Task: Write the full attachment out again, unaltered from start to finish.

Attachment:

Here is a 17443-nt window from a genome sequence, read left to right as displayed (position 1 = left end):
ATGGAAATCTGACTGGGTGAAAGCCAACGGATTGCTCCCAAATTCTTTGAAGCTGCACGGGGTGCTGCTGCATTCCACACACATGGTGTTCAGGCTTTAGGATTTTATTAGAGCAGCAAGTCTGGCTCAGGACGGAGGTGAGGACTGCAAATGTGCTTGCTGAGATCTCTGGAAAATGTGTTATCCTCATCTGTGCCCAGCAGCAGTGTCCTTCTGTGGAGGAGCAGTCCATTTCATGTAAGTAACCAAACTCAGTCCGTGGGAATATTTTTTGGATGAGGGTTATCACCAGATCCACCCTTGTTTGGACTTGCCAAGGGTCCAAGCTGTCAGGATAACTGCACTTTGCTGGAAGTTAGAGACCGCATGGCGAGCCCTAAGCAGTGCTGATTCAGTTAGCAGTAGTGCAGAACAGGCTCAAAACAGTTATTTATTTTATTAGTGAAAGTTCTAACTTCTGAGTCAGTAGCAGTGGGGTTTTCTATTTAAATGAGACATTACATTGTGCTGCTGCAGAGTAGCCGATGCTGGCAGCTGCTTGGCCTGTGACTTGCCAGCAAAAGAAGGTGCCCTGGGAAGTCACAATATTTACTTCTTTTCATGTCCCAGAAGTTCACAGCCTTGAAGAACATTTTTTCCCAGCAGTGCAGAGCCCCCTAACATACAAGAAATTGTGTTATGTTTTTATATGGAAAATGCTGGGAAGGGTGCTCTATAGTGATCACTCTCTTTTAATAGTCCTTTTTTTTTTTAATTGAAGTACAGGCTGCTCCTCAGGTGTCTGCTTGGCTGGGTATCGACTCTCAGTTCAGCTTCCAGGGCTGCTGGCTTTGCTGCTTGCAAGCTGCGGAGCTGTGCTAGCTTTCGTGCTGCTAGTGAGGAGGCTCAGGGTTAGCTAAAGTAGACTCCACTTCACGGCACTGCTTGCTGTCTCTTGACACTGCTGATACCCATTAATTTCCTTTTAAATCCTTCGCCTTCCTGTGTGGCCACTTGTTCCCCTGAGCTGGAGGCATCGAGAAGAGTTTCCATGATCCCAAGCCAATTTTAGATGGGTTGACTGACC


Here is a 17443-nt window from a genome sequence, read left to right as displayed (position 1 = left end):
ATGGAAATCTGACTGGGTGAAAGCCAACGGATTGCTCCCAAATTCTTTGAAGCTGCACGGGGTGCTGCTGCATTCCACACACATGGTGTTCAGGCTTTAGGATTTTATTAGAGCAGCAAGTCTGGCTCAGGACGGAGGTGAGGACTGCAAATGTGCTTGCTGAGATCTCTGGAAAATGTGTTATCCTCATCTGTGCCCAGCAGCAGTGTCCTTCTGTGGAGGAGCAGTCCATTTCATGTAAGTAACCAAACTCAGTCCGTGGGAATATTTTTTGGATGAGGGTTATCACCAGATCCACCCTTGTTTGGACTTGCCAAGGGTCCAAGCTGTCAGGATAACTGCACTTTGCTGGAAGTTAGAGACCGCATGGCGAGCCCTAAGCAGTGCTGATTCAGTTAGCAGTAGTGCAGAACAGGCTCAAAACAGTTATTTATTTTATTAGTGAAAGTTCTAACTTCTGAGTCAGTAGCAGTGGGGTTTTCTATTTAAATGAGACATTACATTGTGCTGCTGCAGAGTAGCCGATGCTGGCAGCTGCTTGGCCTGTGACTTGCCAGCAAAAGAAGGTGCCCTGGGAAGTCACAATATTTACTTCTTTTCATGTCCCAGAAGTTCACAGCCTTGAAGAACATTTTTTCCCAGCAGTGCAGAGCCCCCTAACATACAAGAAATTGTGTTATGTTTTTATATGGAAAATGCTGGGAAGGGTGCTCTATAGTGATCACTCTCTTTTAATAGTCCTTTTTTTTTTTAATTGAAGTACAGGCTGCTCCTCAGGTGTCTGCTTGGCTGGGTATCGACTCTCAGTTCAGCTTCCAGGGCTGCTGGCTTTGCTGCTTGCAAGCTGCGGAGCTGTGCTAGCTTTCGTGCTGCTAGTGAGGAGGCTCAGGGTTAGCTAAAGTAGACTCCACTTCACGGCACTGCTTGCTGTCTCTTGACACTGCTGATACCCATTAATTTCCTTTTAAATCCTTCGCCTTCCTGTGTGGCCACTTGTTCCCCTGAGCTGGAGGCATCGAGAAGAGTTTCCATGATCCCAAGCCAATTTTAGATGGGTTGACTGACC